Glansectomy / Split Skin Graft
The following type of surgery for penile cancer will affect the appearance of the penis and it is important for men and their partners to:
- Ask their surgeon or health professional to give them as much information as possible with regard to the possible change in appearance of their penis following surgery. This will help prepare them for any change in body image.
- Men should ask their specialist nurse to discuss the treatment that they are having and what to expect immediately after, and in the long term following treatment. If possible they should try and involve their partner and family as they will be affected by the changes too.
- If men are having difficulty in preparing for their treatment either emotionally or psychologically they can ask their specialist team about counselling; talking to a healthcare professional to express their fears or concerns.
Glans resurfacing and split skin graft
This involves removing the surface tissue of the glans while taking biopsies from deeper within the penile tissue to check for cancer. A small section of skin will usually be removed from a man’s thigh to act as a skin graft and will be used to replace the area of the penile tissue that has been removed. This is termed a split skin graft as only the surface cell layers of the skin will be used. In general post-operative care will be similar to Glansectomy (below).
This is performed for cancer that is confined to the penis and is a surgical technique to remove the area from the glans of the penis that contains cancer.The amount of tissue removed will depend on the extent of the cancer that is present, however to ensure there will be less chance of having cancer left behind, about 2mm of surrounding tissue will also be removed (this is called a surgical margin). To make the penis look as normal as possible after the procedure skin may be taken from the thigh and grafted over the area where the tissue was removed (see Fig. 1). Alternatively the foreskin may be used instead (Fig. 2).
To protect the urethra from becoming damaged during the procedure a catheter (urine drainage tube) will be inserted into the bladder. This will need to stay in place for 5 – 7 days.
For information on catheter care please click here
- Painkillers will be given on a regular basis for any pain men may experience. It is important that men take painkillers regularly and not just when they have pain.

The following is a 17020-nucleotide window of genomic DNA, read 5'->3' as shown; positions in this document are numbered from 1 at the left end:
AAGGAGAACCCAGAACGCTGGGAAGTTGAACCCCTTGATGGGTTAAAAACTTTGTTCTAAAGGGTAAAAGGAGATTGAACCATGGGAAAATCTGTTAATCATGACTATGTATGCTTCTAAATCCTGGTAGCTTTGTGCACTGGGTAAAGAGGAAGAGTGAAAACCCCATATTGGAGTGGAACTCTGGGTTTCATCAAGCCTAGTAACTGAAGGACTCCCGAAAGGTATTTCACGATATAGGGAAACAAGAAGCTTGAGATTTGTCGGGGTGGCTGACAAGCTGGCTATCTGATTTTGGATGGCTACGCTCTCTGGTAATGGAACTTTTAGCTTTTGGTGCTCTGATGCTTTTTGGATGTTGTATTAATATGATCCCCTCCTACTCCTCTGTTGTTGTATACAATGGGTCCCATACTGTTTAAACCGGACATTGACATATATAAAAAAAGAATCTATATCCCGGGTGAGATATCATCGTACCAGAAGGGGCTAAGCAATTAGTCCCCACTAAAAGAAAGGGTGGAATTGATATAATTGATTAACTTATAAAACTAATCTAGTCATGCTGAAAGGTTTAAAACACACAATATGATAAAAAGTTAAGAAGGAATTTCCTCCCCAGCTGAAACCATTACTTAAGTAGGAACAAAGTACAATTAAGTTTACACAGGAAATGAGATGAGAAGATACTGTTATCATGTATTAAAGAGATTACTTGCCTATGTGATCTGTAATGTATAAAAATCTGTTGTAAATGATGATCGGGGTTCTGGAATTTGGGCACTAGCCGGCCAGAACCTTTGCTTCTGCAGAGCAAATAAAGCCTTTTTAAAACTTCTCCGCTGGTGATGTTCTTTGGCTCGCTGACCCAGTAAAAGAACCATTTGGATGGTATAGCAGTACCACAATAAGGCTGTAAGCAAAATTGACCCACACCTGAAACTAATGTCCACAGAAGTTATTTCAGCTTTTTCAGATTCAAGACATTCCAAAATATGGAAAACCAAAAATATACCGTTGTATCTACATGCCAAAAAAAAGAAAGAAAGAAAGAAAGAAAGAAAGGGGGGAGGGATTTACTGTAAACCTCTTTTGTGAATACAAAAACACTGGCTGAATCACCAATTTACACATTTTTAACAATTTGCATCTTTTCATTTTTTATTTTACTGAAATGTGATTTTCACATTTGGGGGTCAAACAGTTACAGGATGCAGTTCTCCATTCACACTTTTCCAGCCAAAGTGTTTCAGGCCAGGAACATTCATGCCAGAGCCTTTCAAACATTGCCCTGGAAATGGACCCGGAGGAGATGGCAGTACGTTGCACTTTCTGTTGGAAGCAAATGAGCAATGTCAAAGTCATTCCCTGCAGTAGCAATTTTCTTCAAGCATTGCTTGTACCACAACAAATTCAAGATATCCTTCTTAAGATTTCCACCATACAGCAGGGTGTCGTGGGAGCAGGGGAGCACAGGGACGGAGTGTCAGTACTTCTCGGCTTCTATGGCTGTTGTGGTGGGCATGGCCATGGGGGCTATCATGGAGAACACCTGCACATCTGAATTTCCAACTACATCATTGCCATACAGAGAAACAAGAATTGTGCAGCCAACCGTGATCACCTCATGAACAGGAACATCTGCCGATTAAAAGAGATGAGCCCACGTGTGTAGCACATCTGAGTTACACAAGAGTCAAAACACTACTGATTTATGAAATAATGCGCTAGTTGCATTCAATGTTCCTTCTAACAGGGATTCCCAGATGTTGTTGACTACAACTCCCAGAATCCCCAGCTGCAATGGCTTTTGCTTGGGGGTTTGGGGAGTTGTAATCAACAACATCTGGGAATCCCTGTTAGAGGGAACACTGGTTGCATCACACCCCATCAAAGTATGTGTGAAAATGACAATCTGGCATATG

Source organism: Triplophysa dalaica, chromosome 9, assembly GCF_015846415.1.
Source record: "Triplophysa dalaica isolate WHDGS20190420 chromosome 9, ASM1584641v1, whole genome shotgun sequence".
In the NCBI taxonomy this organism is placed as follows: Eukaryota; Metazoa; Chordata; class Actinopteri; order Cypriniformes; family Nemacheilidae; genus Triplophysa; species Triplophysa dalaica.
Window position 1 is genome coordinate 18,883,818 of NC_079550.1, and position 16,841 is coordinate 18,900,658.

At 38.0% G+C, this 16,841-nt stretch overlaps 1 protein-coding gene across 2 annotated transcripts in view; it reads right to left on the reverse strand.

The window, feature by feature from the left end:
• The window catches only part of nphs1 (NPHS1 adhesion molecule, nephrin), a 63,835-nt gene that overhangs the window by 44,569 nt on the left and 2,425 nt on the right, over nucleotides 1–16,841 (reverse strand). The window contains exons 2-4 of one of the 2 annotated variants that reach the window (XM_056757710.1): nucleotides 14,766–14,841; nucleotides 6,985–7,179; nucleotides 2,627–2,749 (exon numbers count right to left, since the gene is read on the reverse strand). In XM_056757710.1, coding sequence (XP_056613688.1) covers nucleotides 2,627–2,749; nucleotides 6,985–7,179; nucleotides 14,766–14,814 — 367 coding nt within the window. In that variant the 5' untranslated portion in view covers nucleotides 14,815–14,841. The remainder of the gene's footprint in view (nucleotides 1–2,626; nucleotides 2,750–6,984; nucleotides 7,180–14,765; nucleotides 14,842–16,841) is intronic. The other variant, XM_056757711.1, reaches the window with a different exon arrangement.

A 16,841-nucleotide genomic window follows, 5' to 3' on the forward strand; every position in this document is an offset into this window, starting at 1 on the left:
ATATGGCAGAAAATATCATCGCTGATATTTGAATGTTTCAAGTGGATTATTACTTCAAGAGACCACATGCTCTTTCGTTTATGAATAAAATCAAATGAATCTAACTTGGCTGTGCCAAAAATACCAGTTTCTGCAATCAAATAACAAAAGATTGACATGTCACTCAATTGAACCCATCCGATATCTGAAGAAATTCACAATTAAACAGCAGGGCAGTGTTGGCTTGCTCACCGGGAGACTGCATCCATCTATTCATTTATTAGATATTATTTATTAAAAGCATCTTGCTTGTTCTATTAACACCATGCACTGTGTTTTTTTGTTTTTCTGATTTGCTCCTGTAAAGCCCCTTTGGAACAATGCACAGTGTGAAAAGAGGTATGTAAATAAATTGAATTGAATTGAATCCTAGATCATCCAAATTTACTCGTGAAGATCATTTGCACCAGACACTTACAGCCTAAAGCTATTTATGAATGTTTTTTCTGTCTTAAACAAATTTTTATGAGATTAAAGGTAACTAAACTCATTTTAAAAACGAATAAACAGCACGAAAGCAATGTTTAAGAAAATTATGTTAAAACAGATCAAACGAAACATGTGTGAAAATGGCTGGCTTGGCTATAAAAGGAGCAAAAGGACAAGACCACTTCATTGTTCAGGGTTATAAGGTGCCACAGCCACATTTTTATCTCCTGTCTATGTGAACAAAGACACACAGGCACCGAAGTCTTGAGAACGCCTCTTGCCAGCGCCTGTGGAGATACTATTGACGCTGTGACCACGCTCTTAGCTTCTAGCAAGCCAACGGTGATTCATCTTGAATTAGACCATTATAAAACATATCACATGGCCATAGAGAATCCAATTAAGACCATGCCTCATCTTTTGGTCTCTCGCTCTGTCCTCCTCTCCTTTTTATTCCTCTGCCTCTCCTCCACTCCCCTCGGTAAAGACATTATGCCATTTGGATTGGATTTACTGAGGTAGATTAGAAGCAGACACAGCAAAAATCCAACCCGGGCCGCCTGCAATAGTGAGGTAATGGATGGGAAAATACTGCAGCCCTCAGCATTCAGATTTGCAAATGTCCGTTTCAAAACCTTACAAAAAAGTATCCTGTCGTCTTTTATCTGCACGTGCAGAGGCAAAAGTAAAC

- Men will need to remain in bed for up to 48 hours after the operation (this is called bed rest) to allow the skin graft to join onto the remaining tissue of the penis.
- The penis will have surgical dressings over it which will usually be left in place for up to 5 days. Doctors and nurses will check these dressings and the site of the operation regularly for any abnormalities such as possible bleeding or infection. Baths or showers should be avoided during this time and men may be advised to have a salt bath after 14 days. They should pat the operation site dry with a clean towel or gauze and avoid any material that may leave fibres on the site. Alternatively a hairdryer on a cold setting can be used to gently dry the area.
- If a graft has been taken from the thigh a waterproof dressing will be applied which will need to remain in place for 2-weeks.As the site of the skin graft heals it may cause an unusual odour which can cause alarm but this is us a result of the natural haling process.
- Stitches will be dissolvable but may take 4 – 6 weeks to fully disperse.
- Men will need a minimum 4 weeks off work.
A follow up appointment will usually be made within a few weeks to check that the operation sites are healing satisfactorily and to discuss the results of surgery.
Men should be aware that the colour of the skin graft may be a different colour to the penile skin when fully healed.
Tips for surgery
- Always ask the healthcare team exactly what the surgery will involve and what to expect after the operation.
- Plan ahead with regard to time off work and allowing for the healing process.
- Try and maximise health prior to the operation by eating healthily and taking steady exercise.
- Try and get into the habit of moving feet when at rest and not crossing legs. This will help prevent possible blood clots forming in the legs which can occur when mobility is reduced.
To view and download a leaflet on this procedure please click here
Reviewed March 2021. Next review 2022.